Quick to catch on to this obvious need are Absolute Radio.  They have streams for every decade of the last 50 years.  ‘Absolute 60s‘ through to ‘Absolute 00s‘ all burble away keeping the relevant age groups happy. Considering that the 2000s are only a few years ago, ‘Absolute 00s‘ is camping on the radio station for life concept already.  I’m guessing the current ‘Absolute Radio‘ will begat an ‘Absolute 10s‘ in, well, 7 years from now.

As ‘internet radio’ delivery becomes more common I can see many more brands streaming radio stations for life alongside their radio stations for today, and I guess it’s all good.  I’m just curious about exactly when each station will then be killed off and maybe restructure and reposition itself to be the next new generation’s radio station for life.

5 comments

  1. Agreed it's a little tedious to say the least how some “specialist” stations still play now what they did when they were famous. By specialist I really mean those with no new listeners under 50 and that seemingly don’t want any.
    MAR looks an example based on your tale. I can add Radio Mi Amigo – in its day (1978) playing current, albeit potentially dodgy, euro pop. In 2013 it plays.. non-current pop generally from 1978. A sort of Absolute 1978 for holidaymaking Dutch nerds. We have to mention Radio Caroline which appears to have decided recently to go for the well tried album format from 1976. They have a Liberal’s dilemma when asked for a heard of track that happens to be on an album – do they play it or find a crap one? Although they play a few new tracks to bugger my case, in times gone by, as “recently” as the late 80s, they played current stuff. Net result was a few “normal” listeners (except when Laser was around). That said in 2013 it seems few of the younger generation give a hoot about music radio. This maybe why Heart assumes it s listeners still rather harp after the 80s with maybe a couple of well proven, not at all trancy, chart tracks once a week. The internet stations really are for people who’s iPod is flat or have no money to buy music. From my side on the radio from I have an issue with this premise that I want to hear what I liked when I was young. Apart from the street talk and the not hugely problematic homosexual delivery in parts, give me radio 1/6 music any day. Leave your carolines, hearts, mi amigos and Mark Forrests to my mates as their official stations of choices. Leave the kids with their iPods. So we probably won’t need an “absolute 10s” .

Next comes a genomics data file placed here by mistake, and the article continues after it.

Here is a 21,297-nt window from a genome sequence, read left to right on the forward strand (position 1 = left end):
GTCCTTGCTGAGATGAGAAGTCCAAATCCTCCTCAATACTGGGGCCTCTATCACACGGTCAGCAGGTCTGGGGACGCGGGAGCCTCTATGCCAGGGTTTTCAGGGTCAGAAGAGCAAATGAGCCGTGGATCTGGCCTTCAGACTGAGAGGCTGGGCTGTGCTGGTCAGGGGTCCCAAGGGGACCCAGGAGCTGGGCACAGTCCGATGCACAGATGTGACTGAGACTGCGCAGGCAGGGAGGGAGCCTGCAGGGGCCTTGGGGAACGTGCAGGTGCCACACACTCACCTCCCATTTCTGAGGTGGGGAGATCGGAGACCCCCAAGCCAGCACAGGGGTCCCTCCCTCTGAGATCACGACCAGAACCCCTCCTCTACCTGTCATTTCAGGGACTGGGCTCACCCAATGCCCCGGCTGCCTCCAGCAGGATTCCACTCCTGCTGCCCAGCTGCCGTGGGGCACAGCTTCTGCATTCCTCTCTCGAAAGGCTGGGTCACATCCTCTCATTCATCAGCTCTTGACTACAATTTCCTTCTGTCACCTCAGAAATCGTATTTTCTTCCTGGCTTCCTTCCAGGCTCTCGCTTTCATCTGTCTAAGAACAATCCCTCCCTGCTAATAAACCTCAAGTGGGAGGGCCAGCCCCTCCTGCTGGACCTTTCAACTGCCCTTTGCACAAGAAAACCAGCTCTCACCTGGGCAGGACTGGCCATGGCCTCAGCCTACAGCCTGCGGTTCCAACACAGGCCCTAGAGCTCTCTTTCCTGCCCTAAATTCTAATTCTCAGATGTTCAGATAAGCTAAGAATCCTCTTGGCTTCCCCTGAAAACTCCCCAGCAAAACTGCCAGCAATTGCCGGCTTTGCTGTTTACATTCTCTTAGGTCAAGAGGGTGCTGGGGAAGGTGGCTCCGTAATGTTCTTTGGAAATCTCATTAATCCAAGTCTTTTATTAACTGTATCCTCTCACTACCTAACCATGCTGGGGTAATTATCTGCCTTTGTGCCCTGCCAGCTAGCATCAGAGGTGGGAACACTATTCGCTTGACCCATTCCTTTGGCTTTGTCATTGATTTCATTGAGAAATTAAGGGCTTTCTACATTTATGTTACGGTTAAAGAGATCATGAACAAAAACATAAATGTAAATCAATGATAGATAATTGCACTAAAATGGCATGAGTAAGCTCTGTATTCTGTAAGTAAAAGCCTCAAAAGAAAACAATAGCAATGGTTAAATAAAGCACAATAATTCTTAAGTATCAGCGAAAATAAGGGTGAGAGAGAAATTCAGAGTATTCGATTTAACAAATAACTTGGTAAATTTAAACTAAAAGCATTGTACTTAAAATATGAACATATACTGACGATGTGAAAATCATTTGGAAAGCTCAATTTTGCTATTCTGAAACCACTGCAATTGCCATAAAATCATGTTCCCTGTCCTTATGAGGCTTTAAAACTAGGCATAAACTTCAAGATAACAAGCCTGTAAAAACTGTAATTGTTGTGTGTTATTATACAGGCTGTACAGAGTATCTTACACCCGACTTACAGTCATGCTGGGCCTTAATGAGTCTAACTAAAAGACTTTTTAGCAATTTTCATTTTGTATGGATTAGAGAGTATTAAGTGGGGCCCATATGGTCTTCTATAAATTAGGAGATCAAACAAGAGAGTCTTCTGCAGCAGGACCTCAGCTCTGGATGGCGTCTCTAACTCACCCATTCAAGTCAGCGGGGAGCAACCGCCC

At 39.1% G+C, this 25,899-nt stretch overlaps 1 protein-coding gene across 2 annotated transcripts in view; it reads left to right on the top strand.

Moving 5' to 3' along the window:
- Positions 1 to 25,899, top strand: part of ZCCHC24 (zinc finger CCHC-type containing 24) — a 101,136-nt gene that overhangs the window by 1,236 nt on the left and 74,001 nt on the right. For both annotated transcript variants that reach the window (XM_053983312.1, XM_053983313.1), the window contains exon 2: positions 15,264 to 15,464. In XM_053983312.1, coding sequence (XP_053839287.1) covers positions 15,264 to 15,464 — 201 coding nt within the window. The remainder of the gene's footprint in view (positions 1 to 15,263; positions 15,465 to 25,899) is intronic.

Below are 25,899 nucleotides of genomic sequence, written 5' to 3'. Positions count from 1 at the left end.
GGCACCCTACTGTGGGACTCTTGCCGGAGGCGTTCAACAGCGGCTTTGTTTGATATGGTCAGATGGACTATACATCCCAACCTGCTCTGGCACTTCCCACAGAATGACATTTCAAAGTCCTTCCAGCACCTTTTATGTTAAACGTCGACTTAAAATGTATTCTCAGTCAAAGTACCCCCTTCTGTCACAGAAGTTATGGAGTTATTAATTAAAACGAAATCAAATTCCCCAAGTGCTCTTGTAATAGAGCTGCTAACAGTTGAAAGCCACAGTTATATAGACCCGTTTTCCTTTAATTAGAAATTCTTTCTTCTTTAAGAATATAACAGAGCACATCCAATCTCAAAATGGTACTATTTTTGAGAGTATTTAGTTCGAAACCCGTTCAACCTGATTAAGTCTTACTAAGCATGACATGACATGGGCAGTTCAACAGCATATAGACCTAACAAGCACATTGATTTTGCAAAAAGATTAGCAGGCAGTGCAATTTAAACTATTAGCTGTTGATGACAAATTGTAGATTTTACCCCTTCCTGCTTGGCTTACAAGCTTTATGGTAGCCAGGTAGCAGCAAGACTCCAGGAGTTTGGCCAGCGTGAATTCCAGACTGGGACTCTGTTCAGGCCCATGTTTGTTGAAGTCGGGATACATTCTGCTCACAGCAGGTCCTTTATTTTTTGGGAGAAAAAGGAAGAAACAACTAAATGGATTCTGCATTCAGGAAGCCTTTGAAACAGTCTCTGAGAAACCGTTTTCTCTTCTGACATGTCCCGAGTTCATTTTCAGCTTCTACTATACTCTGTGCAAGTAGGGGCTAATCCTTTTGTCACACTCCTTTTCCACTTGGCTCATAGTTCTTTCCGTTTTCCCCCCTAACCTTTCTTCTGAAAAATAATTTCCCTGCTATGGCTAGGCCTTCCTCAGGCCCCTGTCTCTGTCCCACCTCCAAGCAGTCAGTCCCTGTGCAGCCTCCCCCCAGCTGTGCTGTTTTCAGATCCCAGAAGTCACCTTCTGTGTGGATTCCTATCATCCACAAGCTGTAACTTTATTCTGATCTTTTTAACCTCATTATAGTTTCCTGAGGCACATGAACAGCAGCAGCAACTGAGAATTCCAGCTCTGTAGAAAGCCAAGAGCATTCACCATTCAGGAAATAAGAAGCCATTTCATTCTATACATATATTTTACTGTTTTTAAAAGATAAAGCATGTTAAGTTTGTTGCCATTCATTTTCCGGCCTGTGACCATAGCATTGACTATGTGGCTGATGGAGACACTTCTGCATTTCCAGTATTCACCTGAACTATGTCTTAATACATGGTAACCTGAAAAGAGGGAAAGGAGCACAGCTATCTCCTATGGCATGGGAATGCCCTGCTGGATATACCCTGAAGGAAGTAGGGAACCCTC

PS is this not at old post or am I locked in my short term memory?

    Like

  2. interesting stuff,disagree with caroline only playing oldies (for oldies) as they have a featured new songs / artists (approx 12 a week) played on tuesday mornings for a while now.

    Like

  3. fair dos thanks. I miss Tuesday's as I am usually in hospital. I'd summarise it has gone rocky, which will appeal to some of the next gen. As a bit of an oldie, but not old enough to live the 60s version, I hark back to the Peter Philips “clock” format of the 80s as the second successful period. This included new stuff, perhaps not enough, but some. Yes it was going mainstream and was a training ground for local radio but had few ads and on a good day presenters were up there with the best. I think there was an amazingly sharp witted guy on at 2am sometimes :). Being on AM clashed a bit with the “more music than you can shake a stick at” format but that was a technical limitation based on the desire to keep it naughty. were this version still around I'd like to thing the clock would have been amended a bit and it would/could still be better than Heart. whereas I am inclined to agree with Mr E about today's version.

    Like

Comments are closed.